In a phone call, Saudi Arabia's de facto ruler Crown Prince Mohammed bin Salman reportedly told Iran's president that Riyadh was "communicating with all international and regional parties to stop the ongoing escalation".
Heavy bombardments have relentlessly rained down on Gaza, where at least 2,540 housing units have been levelled or rendered uninhabitable, according to the Gaza Ministry of Public Works and Housing.
Rubble, burnt-out cars and broken glass cover the roads in Gaza City, where bombs struck the Hamas-linked Islamic University.
Concern is rising over the worsening humanitarian crisis in the long-blockaded Palestinian enclave, where Israel has now imposed a total siege, cutting off water, food and energy supplies.
The enclave's sole power plant shut down Wednesday after running out of fuel, Gaza's electricity provider said.
And medical supplies, including oxygen, were running low at Gaza's overwhelmed Al-Shifa hospital, said emergency room physician Mohammed Ghonim.
The European Union called for a "humanitarian corridor" to allow civilians to flee the enclave's fifth war in 15 years, while Arab League foreign ministers meeting in Cairo called for aid to be allowed into Gaza "immediately".
Gaza resident Mazen Mohammad, 38, said his terrified family spent the night huddled together as explosions shook the area, before emerging in the morning.
"We felt like we were in a ghost town, as if we were the only survivors," Mohammad told AFP.
Unrest has also flared in the occupied West Bank, where protests have been held in solidarity with Gaza and 27 Palestinians have been killed in clashes since Saturday.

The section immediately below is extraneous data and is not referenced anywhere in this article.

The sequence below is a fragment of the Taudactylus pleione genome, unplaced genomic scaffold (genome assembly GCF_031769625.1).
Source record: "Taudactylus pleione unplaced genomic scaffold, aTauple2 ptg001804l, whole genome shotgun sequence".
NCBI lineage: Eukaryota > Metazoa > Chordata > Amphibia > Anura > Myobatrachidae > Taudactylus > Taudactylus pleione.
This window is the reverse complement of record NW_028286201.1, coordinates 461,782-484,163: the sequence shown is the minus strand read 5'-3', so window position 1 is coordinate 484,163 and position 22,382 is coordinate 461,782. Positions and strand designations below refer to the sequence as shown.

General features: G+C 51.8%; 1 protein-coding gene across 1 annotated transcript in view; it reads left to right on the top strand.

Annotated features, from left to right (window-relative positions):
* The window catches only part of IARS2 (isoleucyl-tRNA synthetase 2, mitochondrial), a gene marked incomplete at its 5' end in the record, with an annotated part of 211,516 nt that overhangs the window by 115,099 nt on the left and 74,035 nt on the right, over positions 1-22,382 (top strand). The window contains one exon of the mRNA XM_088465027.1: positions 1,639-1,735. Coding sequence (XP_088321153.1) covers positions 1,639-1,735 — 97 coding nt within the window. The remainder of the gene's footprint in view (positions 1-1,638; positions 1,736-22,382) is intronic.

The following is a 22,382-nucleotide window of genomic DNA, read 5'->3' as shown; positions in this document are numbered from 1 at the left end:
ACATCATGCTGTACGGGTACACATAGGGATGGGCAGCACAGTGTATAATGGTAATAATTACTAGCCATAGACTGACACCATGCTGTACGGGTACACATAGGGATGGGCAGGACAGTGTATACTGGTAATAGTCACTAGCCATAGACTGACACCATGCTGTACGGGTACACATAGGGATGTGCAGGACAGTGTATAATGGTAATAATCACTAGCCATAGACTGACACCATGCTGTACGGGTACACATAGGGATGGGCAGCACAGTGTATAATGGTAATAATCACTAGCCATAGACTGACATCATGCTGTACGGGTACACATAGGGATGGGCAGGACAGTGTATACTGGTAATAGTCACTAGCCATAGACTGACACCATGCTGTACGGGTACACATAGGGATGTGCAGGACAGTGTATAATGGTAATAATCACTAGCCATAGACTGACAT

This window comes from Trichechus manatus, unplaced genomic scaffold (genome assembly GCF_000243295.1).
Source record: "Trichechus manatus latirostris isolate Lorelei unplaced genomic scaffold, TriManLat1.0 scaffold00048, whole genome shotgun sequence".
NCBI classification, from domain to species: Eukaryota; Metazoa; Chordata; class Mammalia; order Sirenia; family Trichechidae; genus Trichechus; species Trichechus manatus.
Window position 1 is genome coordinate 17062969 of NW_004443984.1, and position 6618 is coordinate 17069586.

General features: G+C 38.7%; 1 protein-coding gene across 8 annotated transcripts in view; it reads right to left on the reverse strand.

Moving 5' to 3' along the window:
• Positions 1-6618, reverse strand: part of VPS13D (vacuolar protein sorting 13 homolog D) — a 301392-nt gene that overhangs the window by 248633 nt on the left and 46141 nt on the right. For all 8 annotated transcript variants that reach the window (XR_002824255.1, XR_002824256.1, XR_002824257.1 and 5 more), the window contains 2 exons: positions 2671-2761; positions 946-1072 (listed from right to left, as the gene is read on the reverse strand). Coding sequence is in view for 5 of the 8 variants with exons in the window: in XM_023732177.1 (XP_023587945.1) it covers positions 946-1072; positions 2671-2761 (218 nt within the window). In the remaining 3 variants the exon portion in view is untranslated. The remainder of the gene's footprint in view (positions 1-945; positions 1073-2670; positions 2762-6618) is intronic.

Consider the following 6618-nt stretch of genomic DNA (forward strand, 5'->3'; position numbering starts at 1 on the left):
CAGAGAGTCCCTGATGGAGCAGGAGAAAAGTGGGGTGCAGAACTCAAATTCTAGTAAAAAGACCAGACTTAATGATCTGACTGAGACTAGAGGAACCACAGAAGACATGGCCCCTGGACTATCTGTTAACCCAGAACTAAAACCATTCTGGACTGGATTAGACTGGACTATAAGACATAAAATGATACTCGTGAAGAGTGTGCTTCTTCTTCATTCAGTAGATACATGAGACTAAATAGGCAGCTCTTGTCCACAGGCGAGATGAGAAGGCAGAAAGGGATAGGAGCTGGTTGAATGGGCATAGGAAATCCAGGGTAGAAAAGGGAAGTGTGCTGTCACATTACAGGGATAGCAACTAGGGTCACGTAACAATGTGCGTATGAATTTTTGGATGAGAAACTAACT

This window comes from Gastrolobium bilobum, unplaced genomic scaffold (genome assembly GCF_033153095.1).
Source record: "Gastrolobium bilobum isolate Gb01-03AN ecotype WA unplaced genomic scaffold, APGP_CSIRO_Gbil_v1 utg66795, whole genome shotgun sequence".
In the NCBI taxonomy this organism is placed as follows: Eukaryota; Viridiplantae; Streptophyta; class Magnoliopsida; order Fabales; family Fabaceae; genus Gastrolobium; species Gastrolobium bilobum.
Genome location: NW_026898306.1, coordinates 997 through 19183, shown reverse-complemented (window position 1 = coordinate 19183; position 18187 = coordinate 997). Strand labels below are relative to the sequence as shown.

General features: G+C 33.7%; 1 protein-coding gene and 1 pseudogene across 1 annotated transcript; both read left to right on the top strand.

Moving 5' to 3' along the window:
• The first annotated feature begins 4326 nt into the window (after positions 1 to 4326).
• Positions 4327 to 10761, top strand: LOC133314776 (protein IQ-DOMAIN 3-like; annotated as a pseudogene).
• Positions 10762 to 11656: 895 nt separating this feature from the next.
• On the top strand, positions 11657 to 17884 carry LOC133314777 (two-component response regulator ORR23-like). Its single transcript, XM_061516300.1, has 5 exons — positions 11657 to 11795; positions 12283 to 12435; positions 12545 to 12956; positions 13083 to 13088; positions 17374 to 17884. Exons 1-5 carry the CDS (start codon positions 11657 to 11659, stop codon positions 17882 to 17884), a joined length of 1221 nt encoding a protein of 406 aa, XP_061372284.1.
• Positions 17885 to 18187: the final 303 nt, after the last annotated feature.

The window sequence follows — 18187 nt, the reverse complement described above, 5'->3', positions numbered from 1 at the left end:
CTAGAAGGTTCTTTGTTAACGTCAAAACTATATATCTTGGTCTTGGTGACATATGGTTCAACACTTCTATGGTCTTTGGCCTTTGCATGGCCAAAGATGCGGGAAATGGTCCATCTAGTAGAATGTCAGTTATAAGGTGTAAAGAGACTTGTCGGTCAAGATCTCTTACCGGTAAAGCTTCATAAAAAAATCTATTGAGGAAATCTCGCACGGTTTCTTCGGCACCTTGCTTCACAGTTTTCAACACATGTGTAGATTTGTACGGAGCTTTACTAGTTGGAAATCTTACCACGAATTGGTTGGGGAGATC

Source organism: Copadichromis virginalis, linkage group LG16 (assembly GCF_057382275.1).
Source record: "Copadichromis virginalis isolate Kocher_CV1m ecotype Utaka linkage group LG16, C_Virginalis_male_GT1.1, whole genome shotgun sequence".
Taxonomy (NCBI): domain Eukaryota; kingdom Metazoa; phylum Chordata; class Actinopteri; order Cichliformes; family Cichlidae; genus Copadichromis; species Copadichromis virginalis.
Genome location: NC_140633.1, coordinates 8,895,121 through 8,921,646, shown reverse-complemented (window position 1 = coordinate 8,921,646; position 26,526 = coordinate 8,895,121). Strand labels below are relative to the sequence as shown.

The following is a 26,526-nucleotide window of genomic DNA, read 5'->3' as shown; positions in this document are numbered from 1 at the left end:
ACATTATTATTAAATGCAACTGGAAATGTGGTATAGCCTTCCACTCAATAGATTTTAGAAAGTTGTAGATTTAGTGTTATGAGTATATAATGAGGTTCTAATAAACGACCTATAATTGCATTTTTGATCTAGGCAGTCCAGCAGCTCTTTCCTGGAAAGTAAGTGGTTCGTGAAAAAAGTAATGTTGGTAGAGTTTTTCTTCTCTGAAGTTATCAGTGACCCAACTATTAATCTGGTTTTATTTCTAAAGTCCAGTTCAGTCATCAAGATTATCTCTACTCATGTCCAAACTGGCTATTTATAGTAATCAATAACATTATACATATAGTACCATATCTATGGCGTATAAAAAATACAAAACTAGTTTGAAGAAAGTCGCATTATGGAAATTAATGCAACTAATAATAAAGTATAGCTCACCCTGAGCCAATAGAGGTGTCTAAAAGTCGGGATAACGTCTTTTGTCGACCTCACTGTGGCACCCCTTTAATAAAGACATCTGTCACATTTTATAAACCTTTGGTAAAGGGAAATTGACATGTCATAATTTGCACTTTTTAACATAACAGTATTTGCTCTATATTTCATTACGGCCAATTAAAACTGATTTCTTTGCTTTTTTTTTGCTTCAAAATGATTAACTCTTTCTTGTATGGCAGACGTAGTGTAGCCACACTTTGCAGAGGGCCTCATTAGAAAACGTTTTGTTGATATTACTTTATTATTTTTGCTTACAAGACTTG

Israel has been badly shaken by the deadliest attack since its creation in 1948 and the intelligence failure that allowed more than 1,500 militants to storm through the Gaza security barrier in their coordinated land, air and sea attack on the Jewish Sabbath.
Israeli forces have retaken more than a dozen southern towns near Gaza after days of gruelling street battles that have left the bodies of at least 1,500 Hamas militants strewn in the streets.
At the entrance to the Beeri kibbutz less than five kilometres (around three miles) from the Gaza border, AFP correspondents on Wednesday saw the decaying bodies of militants.
The gated community was overrun by gunmen on Saturday, when more than 100 residents were killed.
"Before coming here I would never have been able to imagine that something like this exists," said Doron Spielman, an Israeli army spokesperson.
"It looks like... an atomic bomb just landed here."
Troops have encountered and killed several holdout Hamas militants, said Israeli military spokesman Daniel Hagari, including 18 on Wednesday.
The Israeli army called up 300,000 reservists for what Netanyahu has said will be a "long and difficult" war.
The conflict has prompted Netanyahu to settle his political differences and set up an emergency government including centrist former defence minister Benny Gantz for the duration of the crisis.
Opposition leader Yair Lapid has not joined the temporary alliance, although a joint statement said a seat would be "reserved" for him in the war cabinet.
"Israel before anything else," Gantz wrote in a social media post, while the far-right National Security Minister Itamar Ben-Gvir wrote that he "welcomes the unity, now we must win".
Israeli cities have been eerily quiet and tense.
"I think everybody is impacted in Israel, in the north, in the south, in Tel Aviv," said Joana Ouisman, a 38-year-old finance executive.
"I've been watching TV all day for the past 3-4 days, all I do is cry."